Eat, drink and be healthy
There is an age-old question about what’s the “perfect” diet. The idea behind this question is if we just find the perfect diet and we follow it, we can stop looking, stop worrying, stop stressing over too many carbs or sugar or meat or butter.
But what does “perfect” really mean in the realm of diet and nutrition? Perfect for whom? At what age? In what region? At what activity level? In what culture and society? With what kind of metabolism and immunity and digestion and brain function? At what stress level?
And, perhaps most importantly, will it still allow us to eat kugel?
The answer is complicated. In the health and nutrition fields, you will find more dietary theories than you can possibly imagine. Some nutrition experts believe in looking at what our ancestors ate; others think we should look at our DNA for answers. Then there’s the idea that our blood type might have something to do with our nutritional needs.
So many people, including health professionals, think of nutrition as pure science — as if the science will lead us to the best diet. Science has us believing that reducing food to its vitamins, minerals, phytonutrients, fiber, fat, protein and calories, and consuming those in the proper balance, is the answer.
What this approach overlooks, however, is that this “proper balance” is almost impossible to determine. After all, no two of us are exactly alike, and there are plenty of other variables: Our well-being is influenced by our thoughts and feelings, our environment, the toxins all around us and in our food supply, the health of our digestive system that determines what nutrients we absorb from the food we eat, and our life circumstances.
This isn’t to say that you should give up. There are plenty of general guidelines for healthy eating that everyone can follow.
An easy one is to manage what’s on the end of your fork — think quality over quantity. If you eat meat, fish, eggs or poultry, buy organic, grass-fed, pasture-raised, free-range and/or wild-caught.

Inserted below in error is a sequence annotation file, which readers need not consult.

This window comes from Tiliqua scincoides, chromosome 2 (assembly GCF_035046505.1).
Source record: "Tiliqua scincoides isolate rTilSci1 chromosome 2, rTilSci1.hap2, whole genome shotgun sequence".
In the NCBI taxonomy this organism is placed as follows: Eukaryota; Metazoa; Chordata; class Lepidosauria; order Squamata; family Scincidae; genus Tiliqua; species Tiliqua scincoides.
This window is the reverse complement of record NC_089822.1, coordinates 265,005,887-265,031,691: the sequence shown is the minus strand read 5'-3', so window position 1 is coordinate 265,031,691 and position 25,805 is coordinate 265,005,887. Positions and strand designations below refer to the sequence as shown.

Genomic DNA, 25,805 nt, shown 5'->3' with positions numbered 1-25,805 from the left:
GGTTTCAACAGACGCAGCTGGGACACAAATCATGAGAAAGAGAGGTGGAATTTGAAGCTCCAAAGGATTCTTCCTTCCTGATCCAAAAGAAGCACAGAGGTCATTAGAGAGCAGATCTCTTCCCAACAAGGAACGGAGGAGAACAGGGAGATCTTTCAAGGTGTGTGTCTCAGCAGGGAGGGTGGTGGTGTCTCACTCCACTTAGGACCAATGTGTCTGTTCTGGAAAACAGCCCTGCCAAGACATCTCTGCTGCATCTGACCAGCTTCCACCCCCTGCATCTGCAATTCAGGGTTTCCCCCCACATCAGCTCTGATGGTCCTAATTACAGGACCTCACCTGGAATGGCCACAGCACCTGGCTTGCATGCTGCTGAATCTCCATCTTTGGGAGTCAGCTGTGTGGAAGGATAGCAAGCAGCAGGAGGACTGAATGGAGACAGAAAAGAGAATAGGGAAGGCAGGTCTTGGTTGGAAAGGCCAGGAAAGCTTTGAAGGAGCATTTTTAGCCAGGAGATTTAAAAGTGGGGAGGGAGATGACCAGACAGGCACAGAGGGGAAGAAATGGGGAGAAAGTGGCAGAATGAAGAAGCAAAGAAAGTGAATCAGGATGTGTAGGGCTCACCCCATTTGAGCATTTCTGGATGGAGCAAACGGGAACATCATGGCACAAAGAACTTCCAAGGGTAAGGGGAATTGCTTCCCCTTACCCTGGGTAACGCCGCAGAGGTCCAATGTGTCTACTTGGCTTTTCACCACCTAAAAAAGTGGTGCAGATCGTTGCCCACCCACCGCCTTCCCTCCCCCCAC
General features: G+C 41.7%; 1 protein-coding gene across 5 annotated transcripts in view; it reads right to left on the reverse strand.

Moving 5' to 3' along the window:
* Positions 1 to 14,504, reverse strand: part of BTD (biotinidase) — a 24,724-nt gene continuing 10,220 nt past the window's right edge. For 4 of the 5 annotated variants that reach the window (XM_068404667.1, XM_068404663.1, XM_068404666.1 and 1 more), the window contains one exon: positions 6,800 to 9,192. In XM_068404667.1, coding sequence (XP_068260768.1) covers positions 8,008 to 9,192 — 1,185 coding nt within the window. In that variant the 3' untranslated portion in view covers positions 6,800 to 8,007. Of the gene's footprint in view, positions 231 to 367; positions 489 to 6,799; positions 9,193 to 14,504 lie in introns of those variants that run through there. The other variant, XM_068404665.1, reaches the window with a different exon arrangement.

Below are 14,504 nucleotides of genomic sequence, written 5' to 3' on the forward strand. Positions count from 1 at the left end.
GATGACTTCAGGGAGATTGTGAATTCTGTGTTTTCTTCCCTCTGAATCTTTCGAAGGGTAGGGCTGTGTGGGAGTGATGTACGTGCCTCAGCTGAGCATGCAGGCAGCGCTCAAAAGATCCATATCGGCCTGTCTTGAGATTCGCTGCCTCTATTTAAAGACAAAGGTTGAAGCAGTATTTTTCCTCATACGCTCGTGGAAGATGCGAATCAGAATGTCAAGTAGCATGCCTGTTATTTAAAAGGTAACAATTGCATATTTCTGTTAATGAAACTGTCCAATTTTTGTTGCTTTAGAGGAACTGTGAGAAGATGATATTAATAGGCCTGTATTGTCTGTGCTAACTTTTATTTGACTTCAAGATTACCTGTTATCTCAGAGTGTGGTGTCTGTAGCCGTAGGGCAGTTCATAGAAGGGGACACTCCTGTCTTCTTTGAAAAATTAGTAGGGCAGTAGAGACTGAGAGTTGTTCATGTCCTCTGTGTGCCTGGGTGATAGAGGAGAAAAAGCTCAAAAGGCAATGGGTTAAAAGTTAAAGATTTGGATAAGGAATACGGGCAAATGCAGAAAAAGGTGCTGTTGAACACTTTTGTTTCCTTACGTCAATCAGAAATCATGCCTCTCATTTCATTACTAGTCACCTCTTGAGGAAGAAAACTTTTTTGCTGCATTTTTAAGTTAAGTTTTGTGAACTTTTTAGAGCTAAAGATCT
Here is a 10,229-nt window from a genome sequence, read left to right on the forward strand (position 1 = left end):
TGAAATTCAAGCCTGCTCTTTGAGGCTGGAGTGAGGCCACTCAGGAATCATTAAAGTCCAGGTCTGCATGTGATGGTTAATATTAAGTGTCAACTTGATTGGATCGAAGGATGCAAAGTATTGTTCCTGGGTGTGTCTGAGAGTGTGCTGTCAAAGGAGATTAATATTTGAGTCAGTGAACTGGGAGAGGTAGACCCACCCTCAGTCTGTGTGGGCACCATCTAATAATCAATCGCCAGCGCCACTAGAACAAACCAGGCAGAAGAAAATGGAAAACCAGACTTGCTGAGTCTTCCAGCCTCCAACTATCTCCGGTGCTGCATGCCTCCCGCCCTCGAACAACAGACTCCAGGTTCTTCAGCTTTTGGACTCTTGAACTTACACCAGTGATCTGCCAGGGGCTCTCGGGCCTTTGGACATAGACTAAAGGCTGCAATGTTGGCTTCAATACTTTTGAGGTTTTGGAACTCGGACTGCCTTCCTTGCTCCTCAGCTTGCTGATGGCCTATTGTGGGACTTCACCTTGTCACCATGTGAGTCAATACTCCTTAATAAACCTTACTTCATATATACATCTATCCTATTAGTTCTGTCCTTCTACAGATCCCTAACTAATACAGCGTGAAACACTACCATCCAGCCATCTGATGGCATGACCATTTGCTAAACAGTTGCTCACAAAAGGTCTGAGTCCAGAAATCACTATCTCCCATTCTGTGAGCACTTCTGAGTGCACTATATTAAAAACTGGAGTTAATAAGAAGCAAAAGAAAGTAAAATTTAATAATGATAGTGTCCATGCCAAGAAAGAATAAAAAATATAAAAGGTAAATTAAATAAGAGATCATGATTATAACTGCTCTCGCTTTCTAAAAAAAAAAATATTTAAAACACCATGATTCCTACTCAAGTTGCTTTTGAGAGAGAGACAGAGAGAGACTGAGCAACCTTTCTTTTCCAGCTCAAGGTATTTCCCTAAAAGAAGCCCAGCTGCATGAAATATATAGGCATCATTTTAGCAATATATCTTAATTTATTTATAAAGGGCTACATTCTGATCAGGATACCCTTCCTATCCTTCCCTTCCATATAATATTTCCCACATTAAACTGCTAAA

Stop eating processed junk foods, including regular and diet sodas, and get processed sugar out of your diet. (Also cut out fruit juices, which are high in sugar.) Instead, use natural sweeteners such as maple syrup or raw organic honey — in small amounts, of course.
You should also try to consume whole food in its natural state, where all of its nutrients are fully available. This includes raw nuts and seeds, grains and beans, vegetables and fruits.
Be sure to have lots of green leafy vegetables at least twice per day, and make sure you eat good fats, daily and in moderation (coconut and olive oils, olives, avocado).
When it comes to what you drink, a good rule each day is to consume at least half an ounce of good quality spring water for each pound you weigh. (It may sound like a lot, but check out how much your water bottle holds and do the math. You can do it!)
Finally, no matter what kind of diet you choose, make sure you eat with joy. No joke — it increases your ability to digest. When you eat under stress or anger, digestion shuts down, leading to weight gain and poor nutrient absorption.
How can it work with Jewish foods?
Don’t think that just because you’re trying to eat more healthfully that you have to give up your favorite Jewish dishes:
- Substitute almond flour (lower in carbs than wheat) or coconut flour (contains healthy fats and is low in sugar) in breads, pastries and matzo balls. Be careful with ordinary flours, since some people have a sensitivity to the gluten protein found in wheat, rye and barley.
- Substitute carrots or yams for white potatoes or noodles in your kugel dish. This helps keep down your sugar intake.
- Gefilte fish is often made with sugar and matzo meal, but it doesn’t have to be. Check out the following delicious recipe without these unhealthful ingredients.
- 1 pound white fish (e.g. Dover sole) fillets, skinned and deboned
- 1/2 pound salmon fillets, skinned and deboned
- 2 tablespoons extra virgin olive oil
- 1 large onion, diced
- 2 large eggs
- 1 teaspoon sea salt
- 1 teaspoon freshly ground black pepper
- 1 tablespoon lemon juice, freshly squeezed
- 1/4 cup fresh dill, finely chopped
- 1 cup grated carrots
- 1/2 cup parsley, finely chopped
Cut the fish into large chunks and place in a food processor. Pulse until finely ground; do not puree.
Heat oil in a large frying pan. Sauté diced onion over medium-low heat until soft and transparent; cool for 10 minutes.
Pulse onion, eggs, salt, pepper and lemon juice into fish mixture. Pulse in dill, carrots and parsley. Refrigerate mixture for 3 hours.
Bring a large pot of water to a boil. Shape fish mixture into 1 1/2-inch balls. Drop balls into water and cook for 15 to 20 minutes until cooked through. Place balls in a 9-by-13-inch baking dish and refrigerate to cool. Serve with horseradish sauce made from horseradish root and apple cider vinegar (no added sugar) and garnish with fresh sprigs of parsley.
Makes 18 fish balls.
Recipe adapted from Elana’s Pantry (elanaspantry.com), the website of New York Times best-selling author Elana Amsterdam.